Online shopping

Today’s consumers are increasingly time-poor and tech-savvy. It’s no surprise, then, that online shopping has flourished, with the latest data from Barclaycard revealing that online spending has increased 10.4 per cent year-on-year in June. Sharon Manikon, Managing Director, Customer Solutions at Barclaycard tells more.

But bricks-and-mortar businesses, rather than being left behind, can also capitalise on the demand for fast and seamless shopping. Whilst there is no ‘one size fits all’ solution, the past few years have seen the introduction of many digital innovations that can improve the in-store experience by solving common high street frustrations, such as long queues and complicated processes at the till.

Here, Barclaycard has rounded up a few ideas that retailers could explore to help meet the ever-rising expectations of their customers – ultimately future-proofing their business.

Digital stock checks

Busy consumers expect to be able to find what they need, when they need it. Barclaycard research revealed that in the past year, almost one in five (18 per cent) Brits walked away from a clothing purchase because they couldn’t locate the item they wanted in the right size. This is a common irritation for shoppers, and many would welcome ways to cut back on the time wasted searching for a certain product.

Our research shows that three in 10 (30 per cent) high street visitors are willing to try new tools to check for inventory while browsing. Options include mobile apps and in-store touchscreens which allow shoppers to check if an item is in stock, or order it for home delivery if not. Implementing these innovations would cut the need to trawl through racks of clothes or wait to gain the attention of busy shop assistants.

Smarter fitting rooms

Trying on clothes during peak shopping hours can often involve a lengthy wait. Because time is precious to today’s consumers, it’s no surprise that 29 per cent of people are put off from buying something by changing room queues. Businesses need to address this issue to keep them from walking out before they've made a purchase.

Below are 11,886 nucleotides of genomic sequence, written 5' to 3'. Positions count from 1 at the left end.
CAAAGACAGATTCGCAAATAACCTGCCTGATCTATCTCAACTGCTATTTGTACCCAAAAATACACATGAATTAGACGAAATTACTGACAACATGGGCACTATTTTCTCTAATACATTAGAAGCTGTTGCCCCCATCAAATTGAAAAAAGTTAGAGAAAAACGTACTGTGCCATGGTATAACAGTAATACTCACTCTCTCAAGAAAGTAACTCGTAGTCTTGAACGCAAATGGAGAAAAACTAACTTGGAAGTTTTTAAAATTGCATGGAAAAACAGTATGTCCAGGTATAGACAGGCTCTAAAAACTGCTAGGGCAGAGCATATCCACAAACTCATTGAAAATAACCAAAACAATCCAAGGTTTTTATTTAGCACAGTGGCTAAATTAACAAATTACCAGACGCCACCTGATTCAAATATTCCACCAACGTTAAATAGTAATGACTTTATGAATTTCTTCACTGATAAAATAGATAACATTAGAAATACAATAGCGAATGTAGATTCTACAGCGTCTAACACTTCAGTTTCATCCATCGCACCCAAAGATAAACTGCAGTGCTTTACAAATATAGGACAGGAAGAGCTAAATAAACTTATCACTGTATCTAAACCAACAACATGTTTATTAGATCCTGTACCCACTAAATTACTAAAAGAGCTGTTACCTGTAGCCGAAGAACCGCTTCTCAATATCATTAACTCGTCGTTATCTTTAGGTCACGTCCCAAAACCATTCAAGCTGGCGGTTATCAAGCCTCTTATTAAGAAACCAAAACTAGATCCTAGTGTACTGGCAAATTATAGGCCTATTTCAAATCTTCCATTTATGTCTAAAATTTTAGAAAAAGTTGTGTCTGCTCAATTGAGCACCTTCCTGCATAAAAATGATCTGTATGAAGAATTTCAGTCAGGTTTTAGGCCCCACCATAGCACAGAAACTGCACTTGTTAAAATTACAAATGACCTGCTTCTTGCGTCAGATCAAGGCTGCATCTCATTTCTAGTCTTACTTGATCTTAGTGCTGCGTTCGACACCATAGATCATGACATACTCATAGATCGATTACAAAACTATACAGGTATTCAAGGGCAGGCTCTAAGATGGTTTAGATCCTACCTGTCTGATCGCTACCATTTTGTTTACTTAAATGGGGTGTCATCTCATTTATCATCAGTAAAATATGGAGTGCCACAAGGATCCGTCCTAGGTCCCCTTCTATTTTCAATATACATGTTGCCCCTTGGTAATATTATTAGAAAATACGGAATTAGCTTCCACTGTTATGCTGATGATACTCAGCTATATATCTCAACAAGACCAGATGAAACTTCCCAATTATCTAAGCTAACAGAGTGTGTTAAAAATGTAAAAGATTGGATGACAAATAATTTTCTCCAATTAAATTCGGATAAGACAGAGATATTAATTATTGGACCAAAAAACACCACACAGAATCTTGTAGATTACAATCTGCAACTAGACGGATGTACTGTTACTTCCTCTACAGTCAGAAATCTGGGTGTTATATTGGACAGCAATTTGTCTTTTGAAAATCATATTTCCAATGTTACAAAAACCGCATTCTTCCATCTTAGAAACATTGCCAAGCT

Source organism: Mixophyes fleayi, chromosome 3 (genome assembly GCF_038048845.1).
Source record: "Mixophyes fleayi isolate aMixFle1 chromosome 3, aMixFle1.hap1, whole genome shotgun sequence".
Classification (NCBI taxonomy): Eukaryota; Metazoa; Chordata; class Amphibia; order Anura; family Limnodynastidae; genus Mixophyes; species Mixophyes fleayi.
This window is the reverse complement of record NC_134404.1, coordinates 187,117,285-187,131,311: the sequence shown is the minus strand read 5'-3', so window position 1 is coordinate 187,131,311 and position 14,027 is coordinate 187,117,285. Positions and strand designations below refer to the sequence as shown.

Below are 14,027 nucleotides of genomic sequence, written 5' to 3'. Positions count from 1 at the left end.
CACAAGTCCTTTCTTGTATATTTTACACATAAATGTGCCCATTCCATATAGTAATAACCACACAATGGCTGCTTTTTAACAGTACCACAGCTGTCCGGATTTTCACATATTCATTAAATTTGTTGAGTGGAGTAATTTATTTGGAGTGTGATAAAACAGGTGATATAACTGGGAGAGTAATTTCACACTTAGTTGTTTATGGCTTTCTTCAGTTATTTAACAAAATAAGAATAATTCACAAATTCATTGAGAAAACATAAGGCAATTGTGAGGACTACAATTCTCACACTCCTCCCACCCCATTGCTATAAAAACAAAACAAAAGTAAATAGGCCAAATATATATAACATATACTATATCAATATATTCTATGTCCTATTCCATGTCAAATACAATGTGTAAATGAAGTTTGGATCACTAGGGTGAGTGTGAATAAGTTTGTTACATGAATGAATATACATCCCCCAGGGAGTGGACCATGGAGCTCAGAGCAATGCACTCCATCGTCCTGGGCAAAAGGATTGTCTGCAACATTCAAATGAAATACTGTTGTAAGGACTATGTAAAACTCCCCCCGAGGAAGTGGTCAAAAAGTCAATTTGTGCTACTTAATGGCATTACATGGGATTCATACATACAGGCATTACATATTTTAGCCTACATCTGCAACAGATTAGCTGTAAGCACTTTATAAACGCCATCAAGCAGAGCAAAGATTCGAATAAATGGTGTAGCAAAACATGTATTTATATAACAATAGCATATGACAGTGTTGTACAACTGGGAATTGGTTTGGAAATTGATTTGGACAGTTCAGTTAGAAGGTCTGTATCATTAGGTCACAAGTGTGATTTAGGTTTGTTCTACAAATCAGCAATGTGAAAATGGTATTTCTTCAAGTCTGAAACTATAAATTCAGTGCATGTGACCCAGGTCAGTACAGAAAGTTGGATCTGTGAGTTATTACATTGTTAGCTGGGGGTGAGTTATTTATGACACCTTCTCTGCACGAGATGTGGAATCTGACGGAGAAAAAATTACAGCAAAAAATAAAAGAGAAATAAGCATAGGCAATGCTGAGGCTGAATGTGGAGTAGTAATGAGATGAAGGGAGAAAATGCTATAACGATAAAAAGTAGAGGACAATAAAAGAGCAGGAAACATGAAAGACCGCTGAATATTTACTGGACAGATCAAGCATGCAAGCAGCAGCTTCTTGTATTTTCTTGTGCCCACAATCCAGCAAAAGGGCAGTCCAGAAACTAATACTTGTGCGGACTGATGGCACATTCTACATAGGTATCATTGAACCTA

‘Smart’ fitting rooms promise to cut waiting times and transform the overall shopping experience. Developments in virtual reality (VR) mean that soon, shoppers will be able to see what a new outfit would look like without needing to wait in a queue – or even remove their own clothes. Our research shows that three in ten (30 per cent) people are calling for this kind of innovation on the high street, so implementing it could be a way to stand out from the competition.

‘Next-gen’ payments

The lack of quick and easy ways to pay can be a deal-breaker on the high street, particularly for millennial shoppers. Almost half (46 per cent) are now opting to purchase both in-store and online using ‘next-generation’ methods such as ‘invisible payments’, when shoppers store card details once on their device to enable quick purchasing next time, often through ‘one-click’ methods. Over half (54 per cent) also believe that cash will eventually become a thing of the past.

Retailers could take this opportunity to implement ‘scan and pay apps’, an example of invisible payment for the in-store environment. Barclaycard is trialling this technology with its ‘Grab+Go’ app, currently being piloted internally. After users enter their card details when they first open the app, they’re all set to make purchases by simply scanning the barcodes next to their desired products and clicking ‘I’m done’ to check out. The seamless payment function means they could be in and out of a store or eatery in less than a minute – perfect for time-pressed customers.

From making it easier to browse and try on clothes to improving the payment process, rolling out the right technology can vastly improve the customer experience on the high street. These innovations have huge potential to bridge the gap between a traditional bricks-and-mortar shop and the increasingly popular online store. Retailers that assess and implement the technologies that are most relevant to their customers will ultimately be the ones to thrive in the face of stiff competition.